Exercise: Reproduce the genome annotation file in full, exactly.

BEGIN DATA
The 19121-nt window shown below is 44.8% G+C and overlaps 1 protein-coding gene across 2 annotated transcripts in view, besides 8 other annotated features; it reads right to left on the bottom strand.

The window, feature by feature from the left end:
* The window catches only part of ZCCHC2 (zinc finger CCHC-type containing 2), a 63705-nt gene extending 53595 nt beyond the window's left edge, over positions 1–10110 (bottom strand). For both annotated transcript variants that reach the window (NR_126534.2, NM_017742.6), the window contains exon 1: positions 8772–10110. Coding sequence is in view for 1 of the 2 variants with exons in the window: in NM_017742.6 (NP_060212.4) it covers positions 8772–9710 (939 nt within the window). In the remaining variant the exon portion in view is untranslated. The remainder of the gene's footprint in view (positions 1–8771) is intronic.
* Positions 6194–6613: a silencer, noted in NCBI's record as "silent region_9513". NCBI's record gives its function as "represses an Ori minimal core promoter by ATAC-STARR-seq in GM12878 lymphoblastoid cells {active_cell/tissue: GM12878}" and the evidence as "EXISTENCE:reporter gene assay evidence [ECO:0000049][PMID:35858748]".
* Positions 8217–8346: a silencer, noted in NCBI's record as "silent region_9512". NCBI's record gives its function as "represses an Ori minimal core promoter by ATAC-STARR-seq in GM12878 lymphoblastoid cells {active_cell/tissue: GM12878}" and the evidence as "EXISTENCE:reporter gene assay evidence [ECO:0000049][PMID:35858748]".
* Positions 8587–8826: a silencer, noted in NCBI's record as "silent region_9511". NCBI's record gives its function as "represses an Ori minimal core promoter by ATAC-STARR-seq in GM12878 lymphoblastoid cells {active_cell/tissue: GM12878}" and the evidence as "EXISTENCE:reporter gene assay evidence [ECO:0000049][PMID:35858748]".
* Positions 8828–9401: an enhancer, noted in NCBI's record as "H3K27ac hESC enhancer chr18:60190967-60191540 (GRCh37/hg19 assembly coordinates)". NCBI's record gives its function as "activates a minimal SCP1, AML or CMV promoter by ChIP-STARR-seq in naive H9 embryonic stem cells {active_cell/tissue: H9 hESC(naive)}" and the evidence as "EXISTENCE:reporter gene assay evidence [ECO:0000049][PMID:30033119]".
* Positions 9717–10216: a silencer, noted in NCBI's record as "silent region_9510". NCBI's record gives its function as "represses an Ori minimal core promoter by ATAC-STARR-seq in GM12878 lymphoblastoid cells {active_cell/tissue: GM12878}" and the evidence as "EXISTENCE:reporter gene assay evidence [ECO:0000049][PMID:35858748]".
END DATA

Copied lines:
The 19121-nt window shown below is 44.8% G+C and overlaps 1 protein-coding gene across 2 annotated transcripts in view, besides 8 other annotated features; it reads right to left on the bottom strand.

The window, feature by feature from the left end:
* The window catches only part of ZCCHC2 (zinc finger CCHC-type containing 2), a 63705-nt gene extending 53595 nt beyond the window's left edge, over positions 1–10110 (bottom strand). For both annotated transcript variants that reach the window (NR_126534.2, NM_017742.6), the window contains exon 1: positions 8772–10110. Coding sequence is in view for 1 of the 2 variants with exons in the window: in NM_017742.6 (NP_060212.4) it covers positions 8772–9710 (939 nt within the window). In the remaining variant the exon portion in view is untranslated. The remainder of the gene's footprint in view (positions 1–8771) is intronic.
* Positions 6194–6613: a silencer, noted in NCBI's record as "silent region_9513". NCBI's record gives its function as "represses an Ori minimal core promoter by ATAC-STARR-seq in GM12878 lymphoblastoid cells {active_cell/tissue: GM12878}" and the evidence as "EXISTENCE:reporter gene assay evidence [ECO:0000049][PMID:35858748]".
* Positions 8217–8346: a silencer, noted in NCBI's record as "silent region_9512". NCBI's record gives its function as "represses an Ori minimal core promoter by ATAC-STARR-seq in GM12878 lymphoblastoid cells {active_cell/tissue: GM12878}" and the evidence as "EXISTENCE:reporter gene assay evidence [ECO:0000049][PMID:35858748]".
* Positions 8587–8826: a silencer, noted in NCBI's record as "silent region_9511". NCBI's record gives its function as "represses an Ori minimal core promoter by ATAC-STARR-seq in GM12878 lymphoblastoid cells {active_cell/tissue: GM12878}" and the evidence as "EXISTENCE:reporter gene assay evidence [ECO:0000049][PMID:35858748]".
* Positions 8828–9401: an enhancer, noted in NCBI's record as "H3K27ac hESC enhancer chr18:60190967-60191540 (GRCh37/hg19 assembly coordinates)". NCBI's record gives its function as "activates a minimal SCP1, AML or CMV promoter by ChIP-STARR-seq in naive H9 embryonic stem cells {active_cell/tissue: H9 hESC(naive)}" and the evidence as "EXISTENCE:reporter gene assay evidence [ECO:0000049][PMID:30033119]".
* Positions 9717–10216: a silencer, noted in NCBI's record as "silent region_9510". NCBI's record gives its function as "represses an Ori minimal core promoter by ATAC-STARR-seq in GM12878 lymphoblastoid cells {active_cell/tissue: GM12878}" and the evidence as "EXISTENCE:reporter gene assay evidence [ECO:0000049][PMID:35858748]".